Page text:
The Who's Green Day moment
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SONIC REDUCER What's the difference between the Who and other boomerclassic rock combos hauling their bones out on the road these days? The fact that onstage at the cozy Reno Event Center on Feb. 23, midway through the kickoff for his group's cockeyed US tour, Pete Townshend interrupted his own between-song hawk for the Who's generally ignored recent album, Endless Wire (Universal), with a defiant disclaimer that went roughly like this: "We don't care if you do buy it. Roger and I will soon be gone, and you won't need to see us or buy anything because soon we'll be dead. But now we're here, and this is what we're doing right now."
Then the black-clad Townshend, vocalist Roger Daltrey, drummer Zak Starkey, guitarist Simon Townshend, keyboardist John Bundrick, and bassist Pino Palladino launched into Endless Wire's "Wire and Glass: A Mini-Opera," which Pete Townshend ironically referred to as his band's "Green Day moment." The centerpiece of "Wire and Glass" 's pocket rock opera, "We Got a Hit," rang with nostalgia and evoked, of all things, "Substitute," and Townshend sounded like both the angry young pop star he once was and the cranky old curmudgeon who would just as soon grumble "fuggit" than flog product.
And in the process Townshend sounded realer than most of the fossils buttressed by pricey pyrotechnics found in the last Stones tour. Is this an accomplishment? Perhaps, because Townshend was always one of the more ambitious and artful rockers of his g-g-g-generation and one of the most bare-faced and vulnerable (tellingly, the Who's official site these days is the man's own homespun blog at www.petetownshend-whohe.blogspot.com ). Also, I don't know about the old hippies who came out of the woods for the Who that night, but when you're accustomed to the spectacle, dancers, rotating sets, and multiple costume changes that dramatize the majority of today's arena pop shows from Justin Timberlake to the Dixie Chicks a straight-forward band performance is downright refreshing.
But I wasn't sure what to expect when I fiddled around, making my way up to Reno, Nev. home of the proudly gooberish National Bowling Stadium, hicks-run-amok comedy Reno 911!: Miami, and the neon-poisoned Last Days of Disco décor of kitschy-cute Peppermill Casino. Why start your tour in Reno, bypassing the Bay Area with a date in Fresno? Bad memories of Vegas, the site of bassist John Entwistle's death during their 2002 tour kickoff? I'd never seen them live before: Keith Moonera Who was way before my time; the late Entwistle epoch, too much for my music storeclerk blood. So it was the Daltrey-Townshend Who for me along with a mix of gleeful, graying long-haired boomers in top hats and polo shirts, indeterminate Gen Xers, and a handful of youngsters all much more male than a Stones, Robert Plant, or even Sex Pistols reunion show. Perusing the Ed Harris look-alikes, I'd venture there's still something about Townshend and maybe Daltrey's ready-for-a-brawl manly rasp that always spoke most directly to the smart art-nerd boys, at least in my high school. The Who always seemed to mirror men more acutely than women, despite those tributary pictures of Lily. Even now they work "Real Good Looking Boy" into the set, accompanied by an onscreen montage of Daltrey's inspiration, Elvis Presley, and Townshend's awkward intro: "It's about being a little kid and looking at a big boy and having the courage to admire him as good-looking without any weirdness going on. Not that it is weird!"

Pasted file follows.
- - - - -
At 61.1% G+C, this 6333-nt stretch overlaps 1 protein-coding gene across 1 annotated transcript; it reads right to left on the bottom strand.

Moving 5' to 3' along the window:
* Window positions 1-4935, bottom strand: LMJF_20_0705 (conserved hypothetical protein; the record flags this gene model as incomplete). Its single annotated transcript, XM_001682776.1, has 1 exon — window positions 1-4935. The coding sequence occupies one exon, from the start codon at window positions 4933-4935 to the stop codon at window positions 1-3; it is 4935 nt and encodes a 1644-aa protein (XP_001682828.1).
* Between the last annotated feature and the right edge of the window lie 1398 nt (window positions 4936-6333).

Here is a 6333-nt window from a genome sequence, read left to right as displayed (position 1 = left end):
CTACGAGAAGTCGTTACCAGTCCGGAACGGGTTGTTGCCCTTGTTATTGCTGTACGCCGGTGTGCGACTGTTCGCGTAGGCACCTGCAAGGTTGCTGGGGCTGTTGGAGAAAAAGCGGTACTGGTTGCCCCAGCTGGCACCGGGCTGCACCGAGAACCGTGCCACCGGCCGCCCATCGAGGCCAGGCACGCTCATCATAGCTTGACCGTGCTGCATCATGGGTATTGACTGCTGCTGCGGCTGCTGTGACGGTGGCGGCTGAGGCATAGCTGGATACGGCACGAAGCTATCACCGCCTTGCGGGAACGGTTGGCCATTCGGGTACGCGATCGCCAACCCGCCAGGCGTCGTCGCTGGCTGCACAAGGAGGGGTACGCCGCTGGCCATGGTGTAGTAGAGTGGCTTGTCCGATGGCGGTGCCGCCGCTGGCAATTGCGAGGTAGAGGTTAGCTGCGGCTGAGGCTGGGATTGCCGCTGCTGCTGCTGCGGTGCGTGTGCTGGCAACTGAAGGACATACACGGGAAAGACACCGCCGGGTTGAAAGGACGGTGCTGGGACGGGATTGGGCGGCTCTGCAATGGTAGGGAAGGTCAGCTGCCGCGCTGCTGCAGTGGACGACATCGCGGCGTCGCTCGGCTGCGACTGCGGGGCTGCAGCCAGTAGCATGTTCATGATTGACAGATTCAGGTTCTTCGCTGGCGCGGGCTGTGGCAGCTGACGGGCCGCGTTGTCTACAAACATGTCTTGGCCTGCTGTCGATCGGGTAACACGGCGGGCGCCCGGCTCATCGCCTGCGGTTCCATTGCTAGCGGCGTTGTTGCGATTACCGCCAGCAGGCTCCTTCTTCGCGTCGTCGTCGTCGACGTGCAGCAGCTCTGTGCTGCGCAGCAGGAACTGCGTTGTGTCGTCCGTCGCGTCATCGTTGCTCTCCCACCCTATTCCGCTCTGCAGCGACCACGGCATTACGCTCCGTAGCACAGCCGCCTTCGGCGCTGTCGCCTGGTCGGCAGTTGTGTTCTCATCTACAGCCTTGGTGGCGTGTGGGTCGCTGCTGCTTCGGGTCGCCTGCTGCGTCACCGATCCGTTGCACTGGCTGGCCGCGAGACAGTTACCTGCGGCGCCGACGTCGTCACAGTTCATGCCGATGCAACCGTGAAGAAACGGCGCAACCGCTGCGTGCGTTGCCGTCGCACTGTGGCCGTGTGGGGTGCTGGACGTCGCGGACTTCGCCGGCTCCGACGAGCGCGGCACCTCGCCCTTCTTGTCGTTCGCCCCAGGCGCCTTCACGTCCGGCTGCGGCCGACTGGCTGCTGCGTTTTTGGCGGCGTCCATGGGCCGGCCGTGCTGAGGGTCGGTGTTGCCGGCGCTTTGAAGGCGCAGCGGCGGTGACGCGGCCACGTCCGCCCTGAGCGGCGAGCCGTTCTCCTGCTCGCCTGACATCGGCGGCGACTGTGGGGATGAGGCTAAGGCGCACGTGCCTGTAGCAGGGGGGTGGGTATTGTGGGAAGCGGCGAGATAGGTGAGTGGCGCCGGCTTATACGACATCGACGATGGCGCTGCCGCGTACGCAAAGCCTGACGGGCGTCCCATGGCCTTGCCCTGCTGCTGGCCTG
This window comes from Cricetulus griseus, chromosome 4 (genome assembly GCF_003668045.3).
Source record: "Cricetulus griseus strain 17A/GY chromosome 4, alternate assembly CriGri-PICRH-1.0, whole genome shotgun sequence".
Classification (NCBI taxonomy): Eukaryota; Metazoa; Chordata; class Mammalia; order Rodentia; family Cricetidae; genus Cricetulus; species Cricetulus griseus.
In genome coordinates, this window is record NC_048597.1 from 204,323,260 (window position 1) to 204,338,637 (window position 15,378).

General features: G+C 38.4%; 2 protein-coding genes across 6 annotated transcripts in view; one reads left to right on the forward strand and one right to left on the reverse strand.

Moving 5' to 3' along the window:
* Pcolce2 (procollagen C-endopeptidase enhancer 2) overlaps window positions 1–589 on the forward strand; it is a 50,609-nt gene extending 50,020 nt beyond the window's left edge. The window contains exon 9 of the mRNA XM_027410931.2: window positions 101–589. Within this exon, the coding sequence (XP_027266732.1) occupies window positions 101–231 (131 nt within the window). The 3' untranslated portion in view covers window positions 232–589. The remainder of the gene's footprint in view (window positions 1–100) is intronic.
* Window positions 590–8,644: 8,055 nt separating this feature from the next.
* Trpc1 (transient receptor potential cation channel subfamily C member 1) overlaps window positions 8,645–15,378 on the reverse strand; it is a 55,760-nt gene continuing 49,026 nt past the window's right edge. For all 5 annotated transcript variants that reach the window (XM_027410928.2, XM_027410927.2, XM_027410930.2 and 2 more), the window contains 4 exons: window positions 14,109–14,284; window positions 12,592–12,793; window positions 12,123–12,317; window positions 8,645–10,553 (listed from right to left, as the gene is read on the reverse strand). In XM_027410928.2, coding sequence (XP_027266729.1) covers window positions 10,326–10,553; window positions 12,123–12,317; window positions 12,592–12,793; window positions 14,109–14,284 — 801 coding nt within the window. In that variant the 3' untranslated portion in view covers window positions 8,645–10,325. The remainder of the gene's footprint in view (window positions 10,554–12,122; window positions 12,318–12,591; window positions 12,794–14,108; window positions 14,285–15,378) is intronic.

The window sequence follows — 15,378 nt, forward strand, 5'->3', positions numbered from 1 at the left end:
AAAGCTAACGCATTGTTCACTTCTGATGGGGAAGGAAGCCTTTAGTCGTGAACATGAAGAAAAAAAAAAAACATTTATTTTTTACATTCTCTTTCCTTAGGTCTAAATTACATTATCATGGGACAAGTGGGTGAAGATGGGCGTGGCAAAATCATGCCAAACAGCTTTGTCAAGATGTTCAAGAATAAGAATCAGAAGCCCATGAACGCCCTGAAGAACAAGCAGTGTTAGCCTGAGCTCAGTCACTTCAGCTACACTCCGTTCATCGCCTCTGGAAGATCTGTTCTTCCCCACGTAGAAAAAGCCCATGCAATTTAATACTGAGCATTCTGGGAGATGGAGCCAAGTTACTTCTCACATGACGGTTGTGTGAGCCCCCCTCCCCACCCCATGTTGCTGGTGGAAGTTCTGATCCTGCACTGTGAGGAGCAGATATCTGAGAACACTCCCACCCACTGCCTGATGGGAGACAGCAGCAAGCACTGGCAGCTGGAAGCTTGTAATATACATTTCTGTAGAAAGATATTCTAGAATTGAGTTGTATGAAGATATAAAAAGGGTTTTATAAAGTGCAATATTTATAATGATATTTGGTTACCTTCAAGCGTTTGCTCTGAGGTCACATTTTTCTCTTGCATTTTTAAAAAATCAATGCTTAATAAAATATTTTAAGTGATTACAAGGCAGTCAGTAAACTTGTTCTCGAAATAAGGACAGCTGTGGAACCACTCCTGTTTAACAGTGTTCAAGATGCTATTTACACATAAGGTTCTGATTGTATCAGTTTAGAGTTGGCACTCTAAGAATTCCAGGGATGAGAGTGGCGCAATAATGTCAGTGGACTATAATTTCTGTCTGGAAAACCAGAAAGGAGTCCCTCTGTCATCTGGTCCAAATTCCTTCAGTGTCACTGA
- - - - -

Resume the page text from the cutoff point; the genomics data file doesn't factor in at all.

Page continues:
But what's vaguely weird is the fact that a once proudly forward-looking band such as the Who would sprinkle their set so liberally with favorites such as "The Seeker," "Anyway Anyhow Anywhere," "Baba O'Riley," and "Behind Blue Eyes," almost reluctantly putting forth new songs such as "Fragments," "A Man in a Purple Dress," "Black Widow's Eyes," and those in "Wire and Glass," which cannibalize melodies, devices, and arpeggioed synth lines of songs such as "Who Are You" and baldly lift the curtain on a kind of nostalgia with tunes such as "Mirror Door," which hails sentimental, uncool icons like Doris Day. Even their opening song, "I Can't Explain," was accompanied by target symbols, band insignia and posters, old photos of the band in Union Jack garb, and The Who Sell Out imagery the latter once primo examples of pop art exploded, literally, in a rock 'n' roll context. The effect was powerful but somewhat of a disservice: the band itself is still hard-hitting enough to deliver its songs with absolute conviction, without the crutch of yesterday's reminders, filled out by Ringo Starr's competent though far from unhinged son Zak Starkey's drum work; a husky-voiced but valiant Daltrey, who mastered his mic-swinging rotary-blade moves by the time the encore rolled around; and Townshend, windmilling and leaping, though with less athleticism than he might have had in the past.
Two hours into the show, all doubters were probably ready to push aside memories of the Who's dead rhythm section, ravaged vocal chords, kiddie-porn controversy, unsmashed guitars, and a commercially stillborn album and stand up for the "Pinball Wizard" encore. Though you wonder what it means when you're in your late 50s and still singing "Meet the new boss / Same as the old boss" or "It's only teenage wasteland. They're all wasted!" and doing it, as Pete Townshend shouted jubilantly, "out in the fields of Nevada." The song remains the same, but now the band's tone can't help but have shifted. Perhaps you sound put out to pasture, a bit bitterer than you did as the angry know-it-all who was almost too smart for Top of the Pops. Or maybe a bit like Mr. Wilson, shaking his fist at Dennis the Menace and growling, "They're all wasted!" You might sound more wise than nihilistic can you explain how inspired you once were? *